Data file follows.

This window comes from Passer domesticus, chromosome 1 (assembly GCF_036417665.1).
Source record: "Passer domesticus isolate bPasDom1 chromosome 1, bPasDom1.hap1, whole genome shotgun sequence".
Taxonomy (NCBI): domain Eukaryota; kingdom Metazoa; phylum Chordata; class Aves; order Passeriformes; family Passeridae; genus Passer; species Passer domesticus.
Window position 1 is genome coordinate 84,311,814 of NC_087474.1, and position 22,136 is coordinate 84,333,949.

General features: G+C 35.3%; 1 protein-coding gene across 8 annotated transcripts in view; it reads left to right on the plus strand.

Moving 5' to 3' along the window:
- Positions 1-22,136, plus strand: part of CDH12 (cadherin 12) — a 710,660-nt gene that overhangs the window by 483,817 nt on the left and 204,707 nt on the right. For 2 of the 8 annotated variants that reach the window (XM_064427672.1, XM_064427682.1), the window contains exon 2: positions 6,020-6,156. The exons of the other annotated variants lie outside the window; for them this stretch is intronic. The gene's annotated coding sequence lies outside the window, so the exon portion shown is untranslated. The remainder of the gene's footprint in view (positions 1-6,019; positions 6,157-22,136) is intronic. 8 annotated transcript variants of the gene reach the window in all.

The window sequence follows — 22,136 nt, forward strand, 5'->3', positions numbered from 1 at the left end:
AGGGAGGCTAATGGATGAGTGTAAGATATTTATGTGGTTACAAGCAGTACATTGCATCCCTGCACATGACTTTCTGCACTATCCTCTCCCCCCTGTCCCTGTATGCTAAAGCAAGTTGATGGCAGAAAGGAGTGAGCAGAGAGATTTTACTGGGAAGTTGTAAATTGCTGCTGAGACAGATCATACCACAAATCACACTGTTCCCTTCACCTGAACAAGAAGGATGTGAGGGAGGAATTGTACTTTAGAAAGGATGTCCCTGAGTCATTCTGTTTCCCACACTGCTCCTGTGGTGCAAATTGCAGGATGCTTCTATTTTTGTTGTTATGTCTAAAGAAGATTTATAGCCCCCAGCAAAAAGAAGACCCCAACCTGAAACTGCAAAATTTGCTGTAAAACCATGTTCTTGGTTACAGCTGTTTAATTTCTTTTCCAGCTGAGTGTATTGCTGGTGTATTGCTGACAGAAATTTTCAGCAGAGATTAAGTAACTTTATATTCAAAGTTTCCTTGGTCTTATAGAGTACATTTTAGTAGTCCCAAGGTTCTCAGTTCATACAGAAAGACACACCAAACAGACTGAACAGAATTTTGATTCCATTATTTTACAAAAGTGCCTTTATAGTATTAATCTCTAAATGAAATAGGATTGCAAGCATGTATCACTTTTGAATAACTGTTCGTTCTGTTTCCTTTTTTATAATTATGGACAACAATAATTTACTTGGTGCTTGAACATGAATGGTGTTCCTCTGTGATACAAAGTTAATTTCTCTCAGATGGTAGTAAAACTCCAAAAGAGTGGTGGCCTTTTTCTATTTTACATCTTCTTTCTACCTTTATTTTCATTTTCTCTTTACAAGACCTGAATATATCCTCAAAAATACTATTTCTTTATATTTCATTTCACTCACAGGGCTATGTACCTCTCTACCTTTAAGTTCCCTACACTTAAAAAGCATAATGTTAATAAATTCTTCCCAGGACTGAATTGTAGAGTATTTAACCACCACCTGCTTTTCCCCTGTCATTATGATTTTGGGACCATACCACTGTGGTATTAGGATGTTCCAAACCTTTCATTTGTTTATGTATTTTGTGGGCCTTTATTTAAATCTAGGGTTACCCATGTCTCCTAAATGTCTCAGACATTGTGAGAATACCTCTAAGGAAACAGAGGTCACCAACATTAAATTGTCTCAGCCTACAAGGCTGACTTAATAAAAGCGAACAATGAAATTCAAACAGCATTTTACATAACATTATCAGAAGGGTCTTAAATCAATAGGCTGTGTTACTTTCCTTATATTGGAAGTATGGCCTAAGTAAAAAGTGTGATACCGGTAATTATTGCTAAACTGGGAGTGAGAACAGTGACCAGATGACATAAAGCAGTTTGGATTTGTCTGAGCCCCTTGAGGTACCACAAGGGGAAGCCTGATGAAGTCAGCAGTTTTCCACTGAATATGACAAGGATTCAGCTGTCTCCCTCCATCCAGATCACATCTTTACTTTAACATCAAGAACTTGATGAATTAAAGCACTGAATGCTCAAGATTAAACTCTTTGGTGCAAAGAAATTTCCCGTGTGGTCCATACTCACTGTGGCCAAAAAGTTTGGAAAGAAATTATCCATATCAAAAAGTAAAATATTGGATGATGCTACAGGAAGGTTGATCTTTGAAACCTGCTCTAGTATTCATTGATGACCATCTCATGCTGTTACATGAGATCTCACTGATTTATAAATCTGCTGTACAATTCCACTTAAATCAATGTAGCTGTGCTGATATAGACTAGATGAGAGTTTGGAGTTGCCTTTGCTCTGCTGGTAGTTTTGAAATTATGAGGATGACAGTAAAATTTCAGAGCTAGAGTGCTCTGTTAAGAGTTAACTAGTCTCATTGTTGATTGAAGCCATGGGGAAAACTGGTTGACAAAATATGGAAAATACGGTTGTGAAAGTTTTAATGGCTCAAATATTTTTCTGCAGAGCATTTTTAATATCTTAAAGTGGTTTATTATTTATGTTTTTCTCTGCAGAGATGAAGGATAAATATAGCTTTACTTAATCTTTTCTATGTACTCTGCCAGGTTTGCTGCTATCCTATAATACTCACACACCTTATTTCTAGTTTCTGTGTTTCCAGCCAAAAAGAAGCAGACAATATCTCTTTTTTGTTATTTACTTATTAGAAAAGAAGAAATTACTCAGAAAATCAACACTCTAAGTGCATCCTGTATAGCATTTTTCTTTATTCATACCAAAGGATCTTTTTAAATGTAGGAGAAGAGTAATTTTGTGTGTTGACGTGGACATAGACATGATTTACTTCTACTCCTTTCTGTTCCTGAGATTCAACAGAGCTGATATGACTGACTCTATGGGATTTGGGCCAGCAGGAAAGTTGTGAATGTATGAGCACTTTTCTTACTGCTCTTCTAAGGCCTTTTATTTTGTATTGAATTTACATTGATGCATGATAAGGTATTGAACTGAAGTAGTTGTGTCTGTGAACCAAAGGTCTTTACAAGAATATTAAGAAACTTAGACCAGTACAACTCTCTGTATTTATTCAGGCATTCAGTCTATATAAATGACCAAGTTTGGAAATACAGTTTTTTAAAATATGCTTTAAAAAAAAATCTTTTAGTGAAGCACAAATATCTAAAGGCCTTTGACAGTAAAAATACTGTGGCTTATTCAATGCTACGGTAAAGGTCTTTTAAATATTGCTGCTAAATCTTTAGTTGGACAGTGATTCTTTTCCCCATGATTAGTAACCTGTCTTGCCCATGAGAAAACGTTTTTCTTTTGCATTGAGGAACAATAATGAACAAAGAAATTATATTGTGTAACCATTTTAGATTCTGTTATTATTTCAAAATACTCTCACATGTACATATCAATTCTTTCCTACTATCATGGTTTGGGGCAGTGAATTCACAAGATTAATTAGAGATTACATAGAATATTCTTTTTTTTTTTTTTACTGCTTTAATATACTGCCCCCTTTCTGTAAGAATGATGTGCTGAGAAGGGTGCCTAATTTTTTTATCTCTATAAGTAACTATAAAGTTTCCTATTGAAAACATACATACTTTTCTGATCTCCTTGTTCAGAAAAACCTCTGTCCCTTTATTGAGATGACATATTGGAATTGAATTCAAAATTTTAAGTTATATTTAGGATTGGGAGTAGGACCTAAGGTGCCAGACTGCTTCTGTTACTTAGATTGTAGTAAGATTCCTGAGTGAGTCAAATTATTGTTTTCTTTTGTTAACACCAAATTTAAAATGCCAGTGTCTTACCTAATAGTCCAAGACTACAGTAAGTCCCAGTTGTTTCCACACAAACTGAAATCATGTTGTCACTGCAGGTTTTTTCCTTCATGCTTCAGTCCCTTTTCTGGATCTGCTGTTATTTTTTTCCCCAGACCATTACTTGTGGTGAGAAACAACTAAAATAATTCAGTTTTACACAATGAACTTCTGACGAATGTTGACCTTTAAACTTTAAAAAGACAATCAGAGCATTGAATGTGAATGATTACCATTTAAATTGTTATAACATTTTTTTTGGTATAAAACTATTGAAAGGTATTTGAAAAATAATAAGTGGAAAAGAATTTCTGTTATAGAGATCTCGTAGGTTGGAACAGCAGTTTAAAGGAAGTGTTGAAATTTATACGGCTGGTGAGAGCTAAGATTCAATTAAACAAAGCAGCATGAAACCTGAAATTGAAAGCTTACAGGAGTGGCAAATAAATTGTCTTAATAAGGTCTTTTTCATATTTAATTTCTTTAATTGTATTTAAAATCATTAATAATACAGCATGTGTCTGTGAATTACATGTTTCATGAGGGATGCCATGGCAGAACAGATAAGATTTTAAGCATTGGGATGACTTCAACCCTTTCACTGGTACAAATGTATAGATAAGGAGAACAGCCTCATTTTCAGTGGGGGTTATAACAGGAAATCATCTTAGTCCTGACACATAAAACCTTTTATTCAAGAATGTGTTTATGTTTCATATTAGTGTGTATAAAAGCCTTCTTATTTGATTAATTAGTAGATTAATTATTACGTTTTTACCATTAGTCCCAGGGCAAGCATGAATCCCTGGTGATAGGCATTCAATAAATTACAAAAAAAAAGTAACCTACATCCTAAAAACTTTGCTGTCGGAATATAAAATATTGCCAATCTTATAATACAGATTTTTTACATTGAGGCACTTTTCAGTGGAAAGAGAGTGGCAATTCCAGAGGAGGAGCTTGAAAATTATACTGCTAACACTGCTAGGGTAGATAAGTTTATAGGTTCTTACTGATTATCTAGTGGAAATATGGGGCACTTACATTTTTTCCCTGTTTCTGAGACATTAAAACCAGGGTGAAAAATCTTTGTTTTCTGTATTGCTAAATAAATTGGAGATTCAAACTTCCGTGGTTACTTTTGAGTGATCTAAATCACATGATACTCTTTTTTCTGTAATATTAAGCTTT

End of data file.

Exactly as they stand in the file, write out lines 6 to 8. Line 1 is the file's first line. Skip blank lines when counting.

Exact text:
Moving 5' to 3' along the window:
- Positions 1-22,136, plus strand: part of CDH12 (cadherin 12) — a 710,660-nt gene that overhangs the window by 483,817 nt on the left and 204,707 nt on the right. For 2 of the 8 annotated variants that reach the window (XM_064427672.1, XM_064427682.1), the window contains exon 2: positions 6,020-6,156. The exons of the other annotated variants lie outside the window; for them this stretch is intronic. The gene's annotated coding sequence lies outside the window, so the exon portion shown is untranslated. The remainder of the gene's footprint in view (positions 1-6,019; positions 6,157-22,136) is intronic. 8 annotated transcript variants of the gene reach the window in all.

The window sequence follows — 22,136 nt, forward strand, 5'->3', positions numbered from 1 at the left end: